So this is a big surprise and I’m really proud of it. And one of the things that’s interesting about it is we tend to separate ourselves from these things by going like, you know, 'Oh well it's just dry history and it’s all over now,' and this shows us that there’s still a living aspect of history, like a personal connection."

Affleck has taken some heat for his decision to try to hide the slaveowner in his family tree, and frankly his sensitivity struck me as a bit odd as well.**  But what I find interesting about his internal conflict is not what it tells us about Affleck the celebrity movie star, but what it tells us about Americans in general and how we relate to the past.

When presented with evidence of a brave and patriotic ancestor, Affleck is quick to identify with him and claim a personal, even spiritual connection. Yet a more recent familial link to a slaveowner is rejected as both embarrassing yet meaningless and has nothing to do with who he is today.

But if it was really meaningless, it could not be embarrassing.

We do that as a nation as well. We are the proud descendants of the Sons of Liberty, the Pilgrims, the Founding Fathers, the Greatest Generation, still defending and living out the noble ideals that they have passed down to us as part of our metaphysical DNA. They are part of our collective treasure as Americans.

But the two hundred years of slavery and one hundred years of subsequent repression through Jim Crow, the almost complete genocide of the Native American -- that and more is ancient history that has nothing to do with who we are today as a nation. That is heavy baggage that we do not want to carry, although we carry it whether we acknowledge it or not. It too colors our attitudes and perceptions.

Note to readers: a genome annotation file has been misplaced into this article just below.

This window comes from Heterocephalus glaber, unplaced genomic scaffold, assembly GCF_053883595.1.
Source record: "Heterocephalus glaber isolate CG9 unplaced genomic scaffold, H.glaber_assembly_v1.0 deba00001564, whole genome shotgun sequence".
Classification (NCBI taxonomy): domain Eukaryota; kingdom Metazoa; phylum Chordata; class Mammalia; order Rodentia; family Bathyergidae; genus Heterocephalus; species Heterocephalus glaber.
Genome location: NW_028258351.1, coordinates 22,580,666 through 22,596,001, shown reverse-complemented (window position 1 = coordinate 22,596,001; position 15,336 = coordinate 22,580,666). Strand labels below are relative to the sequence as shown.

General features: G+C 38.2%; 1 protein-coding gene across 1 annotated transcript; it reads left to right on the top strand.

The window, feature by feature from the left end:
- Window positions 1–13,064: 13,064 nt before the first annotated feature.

Earlier this week, for example, the state of Georgia officially marked Confederate Memorial Day. State offices were closed to honor the memory of those fought and died in the Civil War, which ended 150 years ago this month. But when we honor their bravery and sacrifice, we seldom want to acknowledge the truly ugly cause for which those sacrifices were made.

Like Affleck, we claim the good side as "heritage" and reject the rest as having being both meaningless and embarrassing.

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** As I've noted before, and should note again given the context, I'm aware of  at least one ancestor who was a slaveholder in Virginia. In fact, I'm writing a book based on his life story.  And it didn't end well for any of those involved.

In 1842, a family slave named Daniel Wright killed that ancestor's oldest son with a scythe. (Apparently the slave and the son had both been indulging in the product of the family still, and alcohol does what it often does.) Wright ran off but was tracked down, arrested, tried and convicted, and was hanged with more than 1,000 people in attendance, which would have been an immense crowd at the time in the hills of rural western Virginia.

Afterward, the Commonwealth of Virginia paid the family $320 as compensation for destroying its property, minus the $15 that it cost to provide Wright with a lawyer.


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About the Author

Jay Bookman writes about government and politics, with an occasional foray into other aspects of life as time, space and opportunity allow.